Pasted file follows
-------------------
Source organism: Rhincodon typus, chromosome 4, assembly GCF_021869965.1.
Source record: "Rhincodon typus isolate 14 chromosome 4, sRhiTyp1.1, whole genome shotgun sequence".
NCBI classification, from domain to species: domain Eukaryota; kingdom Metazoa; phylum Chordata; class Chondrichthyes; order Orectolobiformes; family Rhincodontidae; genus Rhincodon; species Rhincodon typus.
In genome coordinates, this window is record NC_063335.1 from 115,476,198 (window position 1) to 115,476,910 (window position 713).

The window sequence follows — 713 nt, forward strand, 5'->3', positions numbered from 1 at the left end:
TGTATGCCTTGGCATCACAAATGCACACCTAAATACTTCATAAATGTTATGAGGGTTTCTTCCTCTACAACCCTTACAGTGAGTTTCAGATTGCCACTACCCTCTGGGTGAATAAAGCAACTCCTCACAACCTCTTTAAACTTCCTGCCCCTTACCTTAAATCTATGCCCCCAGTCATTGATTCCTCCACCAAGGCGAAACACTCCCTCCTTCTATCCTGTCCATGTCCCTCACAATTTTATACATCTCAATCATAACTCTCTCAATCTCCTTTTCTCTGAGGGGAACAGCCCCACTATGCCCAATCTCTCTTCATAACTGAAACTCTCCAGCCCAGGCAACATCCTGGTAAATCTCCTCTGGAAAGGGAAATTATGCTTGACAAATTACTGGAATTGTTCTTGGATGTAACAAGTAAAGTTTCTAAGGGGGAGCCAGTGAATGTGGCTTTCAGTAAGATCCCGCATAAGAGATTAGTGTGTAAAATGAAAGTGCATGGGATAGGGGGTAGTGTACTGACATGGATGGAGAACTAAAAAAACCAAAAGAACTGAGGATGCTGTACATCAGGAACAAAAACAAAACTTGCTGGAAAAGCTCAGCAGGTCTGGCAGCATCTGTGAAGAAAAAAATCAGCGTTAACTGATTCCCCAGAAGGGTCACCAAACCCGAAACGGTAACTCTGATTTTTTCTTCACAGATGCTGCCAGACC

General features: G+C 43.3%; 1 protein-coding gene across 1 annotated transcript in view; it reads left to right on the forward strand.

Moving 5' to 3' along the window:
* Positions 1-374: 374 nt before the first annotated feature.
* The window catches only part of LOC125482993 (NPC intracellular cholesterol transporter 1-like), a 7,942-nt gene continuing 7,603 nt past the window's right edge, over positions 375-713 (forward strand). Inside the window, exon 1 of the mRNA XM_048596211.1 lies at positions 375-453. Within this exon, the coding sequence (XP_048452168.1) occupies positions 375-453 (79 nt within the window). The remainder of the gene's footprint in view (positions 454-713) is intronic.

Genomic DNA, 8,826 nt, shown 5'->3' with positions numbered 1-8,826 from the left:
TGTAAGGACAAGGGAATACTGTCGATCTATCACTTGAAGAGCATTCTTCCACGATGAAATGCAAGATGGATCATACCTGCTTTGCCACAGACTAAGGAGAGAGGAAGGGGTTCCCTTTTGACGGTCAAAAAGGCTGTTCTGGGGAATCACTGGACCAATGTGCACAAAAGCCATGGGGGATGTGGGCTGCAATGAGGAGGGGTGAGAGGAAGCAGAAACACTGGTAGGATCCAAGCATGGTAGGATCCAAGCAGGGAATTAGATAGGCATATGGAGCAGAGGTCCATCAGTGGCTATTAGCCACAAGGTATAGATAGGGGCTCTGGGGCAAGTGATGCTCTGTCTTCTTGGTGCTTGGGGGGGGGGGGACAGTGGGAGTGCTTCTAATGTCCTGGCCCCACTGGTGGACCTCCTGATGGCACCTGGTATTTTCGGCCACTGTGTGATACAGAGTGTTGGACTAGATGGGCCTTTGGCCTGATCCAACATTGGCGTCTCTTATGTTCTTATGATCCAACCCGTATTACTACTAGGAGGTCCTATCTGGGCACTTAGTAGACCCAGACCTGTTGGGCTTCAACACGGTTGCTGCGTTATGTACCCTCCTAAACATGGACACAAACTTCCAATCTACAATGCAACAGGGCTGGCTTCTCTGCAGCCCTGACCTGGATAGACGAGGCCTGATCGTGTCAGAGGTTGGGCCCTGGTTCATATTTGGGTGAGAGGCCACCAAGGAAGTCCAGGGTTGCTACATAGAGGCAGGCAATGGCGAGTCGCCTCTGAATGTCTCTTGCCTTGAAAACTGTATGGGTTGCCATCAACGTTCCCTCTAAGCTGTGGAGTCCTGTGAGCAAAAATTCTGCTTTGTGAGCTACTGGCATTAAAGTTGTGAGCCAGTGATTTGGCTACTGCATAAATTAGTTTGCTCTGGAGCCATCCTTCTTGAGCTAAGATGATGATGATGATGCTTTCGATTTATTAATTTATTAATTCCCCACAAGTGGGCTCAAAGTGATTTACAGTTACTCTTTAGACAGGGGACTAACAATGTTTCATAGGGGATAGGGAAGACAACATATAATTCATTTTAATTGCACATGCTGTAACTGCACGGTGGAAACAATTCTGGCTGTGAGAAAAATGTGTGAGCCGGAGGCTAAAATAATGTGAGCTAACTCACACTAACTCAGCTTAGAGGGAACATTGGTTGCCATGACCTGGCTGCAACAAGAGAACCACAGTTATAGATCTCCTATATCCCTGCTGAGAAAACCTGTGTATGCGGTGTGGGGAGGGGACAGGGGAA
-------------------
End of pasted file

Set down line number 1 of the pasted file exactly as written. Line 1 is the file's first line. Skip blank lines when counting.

Source organism: Rhincodon typus, chromosome 4, assembly GCF_021869965.1.